Synthetic aperture radar (SAR) is a well proven radar imaging technology that enables the production of high-resolution images of targets and terrain. SAR can be operated at night and in adverse weather conditions, overcoming limitations of optical and infrared systems. Conventional SAR systems are limited in their ability to fulfill the increasing demand for improved spatial resolution and wider coverage. While the former demand requires high sampling rates which are difficult to attain in practice, the latter is upper bounded due to the pulse repetition frequency (PRF) which is dictated by the Nyquist theorem. Consequently, sampling rate reduction is of high practical value in radar imaging in both main dimensions of the system – range and azimuth. In this talk, we introduce a new algorithm, equivalent to the well-known Range-Doppler method, to process SAR data using the Fourier series coefficients of the raw signals. Using the framework of compressed sensing (CS), we then demonstrate how to exploit the new algorithm features to reduce sampling rate in both range and azimuth axes and process the signals effectively at sub-Nyquist rates. We show that an image can be reconstructed after dropping a large percentage of the transmitted pulses, with no resolution degradation and offer to exploit the complementary pulses to capture other scenes within the same coherent processing interval (CPI) using electronic beam steering. The proposed recovery algorithms exploit the inherent two-dimensional structure of the problem and form a new CS-SAR imaging method that can be applied to high-quality and high-resolution real SAR imaging data acquired at sub-Nyquist rates in both axes. The performance of the new algorithms will be assessed using simulated and real data sets.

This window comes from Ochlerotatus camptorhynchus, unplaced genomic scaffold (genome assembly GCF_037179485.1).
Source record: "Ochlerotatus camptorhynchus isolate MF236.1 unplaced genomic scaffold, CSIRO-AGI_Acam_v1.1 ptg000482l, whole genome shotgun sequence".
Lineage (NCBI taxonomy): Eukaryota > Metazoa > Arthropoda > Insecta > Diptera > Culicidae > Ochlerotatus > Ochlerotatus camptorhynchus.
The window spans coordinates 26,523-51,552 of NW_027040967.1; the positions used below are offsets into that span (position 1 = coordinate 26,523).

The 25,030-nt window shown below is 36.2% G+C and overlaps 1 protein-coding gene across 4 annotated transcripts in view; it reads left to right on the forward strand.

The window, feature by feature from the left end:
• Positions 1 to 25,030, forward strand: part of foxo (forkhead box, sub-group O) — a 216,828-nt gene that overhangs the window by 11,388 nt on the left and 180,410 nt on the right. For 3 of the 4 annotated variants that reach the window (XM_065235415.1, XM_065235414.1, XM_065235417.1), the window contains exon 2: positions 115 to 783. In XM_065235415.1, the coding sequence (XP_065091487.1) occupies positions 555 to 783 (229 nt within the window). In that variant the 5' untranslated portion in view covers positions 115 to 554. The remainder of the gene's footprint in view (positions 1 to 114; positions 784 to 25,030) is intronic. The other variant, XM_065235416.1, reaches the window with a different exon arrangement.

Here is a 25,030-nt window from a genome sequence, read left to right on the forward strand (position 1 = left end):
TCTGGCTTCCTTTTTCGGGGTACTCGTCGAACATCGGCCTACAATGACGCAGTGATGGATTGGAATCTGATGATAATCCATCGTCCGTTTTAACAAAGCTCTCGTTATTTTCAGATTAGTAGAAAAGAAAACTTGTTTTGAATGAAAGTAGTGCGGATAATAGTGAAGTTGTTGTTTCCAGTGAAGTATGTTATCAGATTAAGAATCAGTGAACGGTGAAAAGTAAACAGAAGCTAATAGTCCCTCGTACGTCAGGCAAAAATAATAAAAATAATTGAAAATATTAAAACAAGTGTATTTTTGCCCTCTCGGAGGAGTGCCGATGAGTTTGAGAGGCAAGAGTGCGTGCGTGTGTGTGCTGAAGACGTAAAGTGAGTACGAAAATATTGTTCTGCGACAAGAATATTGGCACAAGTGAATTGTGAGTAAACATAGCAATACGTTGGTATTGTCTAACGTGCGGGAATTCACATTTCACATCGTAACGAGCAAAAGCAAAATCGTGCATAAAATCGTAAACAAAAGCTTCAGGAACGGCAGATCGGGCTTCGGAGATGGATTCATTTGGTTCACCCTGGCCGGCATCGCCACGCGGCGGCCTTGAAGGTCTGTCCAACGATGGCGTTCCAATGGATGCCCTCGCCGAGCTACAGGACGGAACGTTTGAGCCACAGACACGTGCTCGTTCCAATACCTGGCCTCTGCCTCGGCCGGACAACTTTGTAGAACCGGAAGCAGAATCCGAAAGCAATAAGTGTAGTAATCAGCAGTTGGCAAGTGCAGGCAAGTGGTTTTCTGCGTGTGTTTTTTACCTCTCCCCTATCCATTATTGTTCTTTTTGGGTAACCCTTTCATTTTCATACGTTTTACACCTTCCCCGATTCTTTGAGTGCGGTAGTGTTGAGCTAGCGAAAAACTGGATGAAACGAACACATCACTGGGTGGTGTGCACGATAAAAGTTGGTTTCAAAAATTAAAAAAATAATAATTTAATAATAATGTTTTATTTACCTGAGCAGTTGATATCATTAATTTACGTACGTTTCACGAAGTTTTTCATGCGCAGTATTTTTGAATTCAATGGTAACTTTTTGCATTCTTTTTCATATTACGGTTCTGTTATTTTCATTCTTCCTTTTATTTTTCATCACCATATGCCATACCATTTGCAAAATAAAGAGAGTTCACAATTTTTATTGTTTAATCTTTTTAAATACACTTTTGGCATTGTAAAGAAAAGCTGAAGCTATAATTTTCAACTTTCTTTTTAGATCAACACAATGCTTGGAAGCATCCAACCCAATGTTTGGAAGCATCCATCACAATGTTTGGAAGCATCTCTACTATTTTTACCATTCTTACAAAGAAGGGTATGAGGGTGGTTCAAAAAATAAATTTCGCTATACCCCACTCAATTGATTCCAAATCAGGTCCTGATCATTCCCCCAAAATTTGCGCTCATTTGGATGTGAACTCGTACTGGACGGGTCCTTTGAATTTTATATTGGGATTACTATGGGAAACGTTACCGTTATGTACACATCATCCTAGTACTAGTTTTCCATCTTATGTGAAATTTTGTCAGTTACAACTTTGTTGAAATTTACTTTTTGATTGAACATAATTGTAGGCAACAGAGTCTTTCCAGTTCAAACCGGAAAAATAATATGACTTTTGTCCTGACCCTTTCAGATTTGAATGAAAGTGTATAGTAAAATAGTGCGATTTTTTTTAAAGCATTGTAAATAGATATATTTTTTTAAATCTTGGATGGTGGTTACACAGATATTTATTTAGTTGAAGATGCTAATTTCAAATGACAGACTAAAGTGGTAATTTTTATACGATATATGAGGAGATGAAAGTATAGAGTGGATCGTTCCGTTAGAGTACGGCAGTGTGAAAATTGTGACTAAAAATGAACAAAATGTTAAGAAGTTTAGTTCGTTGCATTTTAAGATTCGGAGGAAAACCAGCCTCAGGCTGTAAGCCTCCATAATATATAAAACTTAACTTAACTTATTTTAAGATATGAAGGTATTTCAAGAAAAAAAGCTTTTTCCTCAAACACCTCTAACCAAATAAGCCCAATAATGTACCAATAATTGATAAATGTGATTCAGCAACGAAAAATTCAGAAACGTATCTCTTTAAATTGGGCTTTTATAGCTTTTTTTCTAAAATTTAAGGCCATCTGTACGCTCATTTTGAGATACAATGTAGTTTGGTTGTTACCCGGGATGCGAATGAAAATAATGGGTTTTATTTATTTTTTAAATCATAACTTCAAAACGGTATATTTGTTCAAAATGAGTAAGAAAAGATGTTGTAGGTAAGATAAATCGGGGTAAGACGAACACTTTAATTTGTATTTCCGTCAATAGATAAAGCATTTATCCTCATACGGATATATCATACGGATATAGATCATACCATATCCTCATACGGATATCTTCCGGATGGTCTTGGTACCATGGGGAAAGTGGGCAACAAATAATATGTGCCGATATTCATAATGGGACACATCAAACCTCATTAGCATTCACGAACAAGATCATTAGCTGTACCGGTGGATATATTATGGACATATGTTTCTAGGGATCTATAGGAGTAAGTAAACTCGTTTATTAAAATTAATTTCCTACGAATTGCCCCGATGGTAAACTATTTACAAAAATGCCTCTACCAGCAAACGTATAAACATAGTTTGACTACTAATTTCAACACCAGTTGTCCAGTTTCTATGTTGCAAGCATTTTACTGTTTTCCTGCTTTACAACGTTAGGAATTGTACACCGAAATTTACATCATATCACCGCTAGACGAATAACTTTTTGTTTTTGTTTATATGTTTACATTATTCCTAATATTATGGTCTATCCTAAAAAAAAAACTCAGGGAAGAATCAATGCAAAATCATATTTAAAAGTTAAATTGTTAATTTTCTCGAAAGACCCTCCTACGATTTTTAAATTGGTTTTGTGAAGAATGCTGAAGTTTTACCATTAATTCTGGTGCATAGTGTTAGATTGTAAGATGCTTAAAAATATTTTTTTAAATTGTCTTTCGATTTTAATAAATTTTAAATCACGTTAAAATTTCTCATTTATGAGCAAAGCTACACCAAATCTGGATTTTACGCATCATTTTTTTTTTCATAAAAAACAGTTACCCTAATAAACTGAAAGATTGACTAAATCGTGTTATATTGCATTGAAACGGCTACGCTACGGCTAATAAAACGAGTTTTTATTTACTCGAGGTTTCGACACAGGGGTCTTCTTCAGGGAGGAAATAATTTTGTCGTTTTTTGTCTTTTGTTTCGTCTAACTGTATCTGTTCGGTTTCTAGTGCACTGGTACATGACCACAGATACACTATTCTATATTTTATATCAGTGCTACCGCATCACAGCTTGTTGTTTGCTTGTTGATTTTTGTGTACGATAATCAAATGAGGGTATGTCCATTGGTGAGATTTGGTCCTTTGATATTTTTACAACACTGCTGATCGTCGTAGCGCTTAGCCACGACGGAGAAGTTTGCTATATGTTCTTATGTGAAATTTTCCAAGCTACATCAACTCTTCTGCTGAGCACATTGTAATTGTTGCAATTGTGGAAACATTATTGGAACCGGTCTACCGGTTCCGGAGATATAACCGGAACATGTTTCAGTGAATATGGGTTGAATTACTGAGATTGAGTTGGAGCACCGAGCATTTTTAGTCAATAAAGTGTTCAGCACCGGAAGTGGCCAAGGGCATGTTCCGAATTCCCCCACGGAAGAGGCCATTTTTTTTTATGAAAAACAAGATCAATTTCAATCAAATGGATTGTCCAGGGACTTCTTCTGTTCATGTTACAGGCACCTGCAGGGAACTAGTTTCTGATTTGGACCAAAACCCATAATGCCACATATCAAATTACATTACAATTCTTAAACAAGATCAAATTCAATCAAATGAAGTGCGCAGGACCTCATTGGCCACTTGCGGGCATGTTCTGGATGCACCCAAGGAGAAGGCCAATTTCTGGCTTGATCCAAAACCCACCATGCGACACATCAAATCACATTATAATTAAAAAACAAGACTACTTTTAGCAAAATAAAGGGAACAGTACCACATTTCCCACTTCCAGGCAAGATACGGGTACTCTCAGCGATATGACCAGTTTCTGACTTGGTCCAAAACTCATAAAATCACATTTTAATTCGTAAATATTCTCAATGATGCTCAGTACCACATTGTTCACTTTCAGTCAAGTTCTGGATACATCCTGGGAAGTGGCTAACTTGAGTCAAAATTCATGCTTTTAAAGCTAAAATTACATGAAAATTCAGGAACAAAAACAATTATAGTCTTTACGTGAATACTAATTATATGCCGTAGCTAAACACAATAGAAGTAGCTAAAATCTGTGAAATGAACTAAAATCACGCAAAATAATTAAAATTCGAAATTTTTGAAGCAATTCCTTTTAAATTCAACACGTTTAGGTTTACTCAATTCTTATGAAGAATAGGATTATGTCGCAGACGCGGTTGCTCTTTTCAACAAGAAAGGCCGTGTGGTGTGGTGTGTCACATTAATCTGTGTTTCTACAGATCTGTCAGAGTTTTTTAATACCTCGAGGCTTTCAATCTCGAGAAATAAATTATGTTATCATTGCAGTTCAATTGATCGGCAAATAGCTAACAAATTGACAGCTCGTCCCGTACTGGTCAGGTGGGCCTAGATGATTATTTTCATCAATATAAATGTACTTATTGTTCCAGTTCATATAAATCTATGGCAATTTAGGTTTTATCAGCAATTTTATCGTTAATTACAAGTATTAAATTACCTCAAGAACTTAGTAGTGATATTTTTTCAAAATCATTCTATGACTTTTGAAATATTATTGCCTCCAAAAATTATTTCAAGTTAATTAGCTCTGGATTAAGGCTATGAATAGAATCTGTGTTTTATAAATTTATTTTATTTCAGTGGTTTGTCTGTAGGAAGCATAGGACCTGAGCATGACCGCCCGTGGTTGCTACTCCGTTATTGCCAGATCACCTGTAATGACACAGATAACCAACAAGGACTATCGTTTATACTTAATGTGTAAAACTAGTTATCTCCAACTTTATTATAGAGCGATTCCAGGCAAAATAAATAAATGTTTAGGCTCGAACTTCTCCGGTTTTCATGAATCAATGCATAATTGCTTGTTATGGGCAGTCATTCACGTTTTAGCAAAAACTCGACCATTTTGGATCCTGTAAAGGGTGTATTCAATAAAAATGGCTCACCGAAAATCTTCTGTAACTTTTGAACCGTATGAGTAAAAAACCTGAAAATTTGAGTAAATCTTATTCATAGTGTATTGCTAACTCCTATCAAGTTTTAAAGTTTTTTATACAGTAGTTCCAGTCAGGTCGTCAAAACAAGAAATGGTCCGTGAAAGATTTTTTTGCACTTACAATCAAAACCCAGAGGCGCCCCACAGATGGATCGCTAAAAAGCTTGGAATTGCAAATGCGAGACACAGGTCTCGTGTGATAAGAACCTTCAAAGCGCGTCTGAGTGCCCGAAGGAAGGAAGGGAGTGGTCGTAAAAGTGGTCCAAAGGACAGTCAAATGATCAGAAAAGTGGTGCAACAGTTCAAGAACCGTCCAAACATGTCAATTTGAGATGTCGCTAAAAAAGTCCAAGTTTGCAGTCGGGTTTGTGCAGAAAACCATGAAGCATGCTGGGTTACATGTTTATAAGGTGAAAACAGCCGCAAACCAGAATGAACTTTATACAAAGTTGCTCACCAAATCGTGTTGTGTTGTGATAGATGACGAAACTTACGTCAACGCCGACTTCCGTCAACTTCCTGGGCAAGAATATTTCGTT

October, 05, 2016
Dept. of Electrical Engineering Technion, Auditorium 1061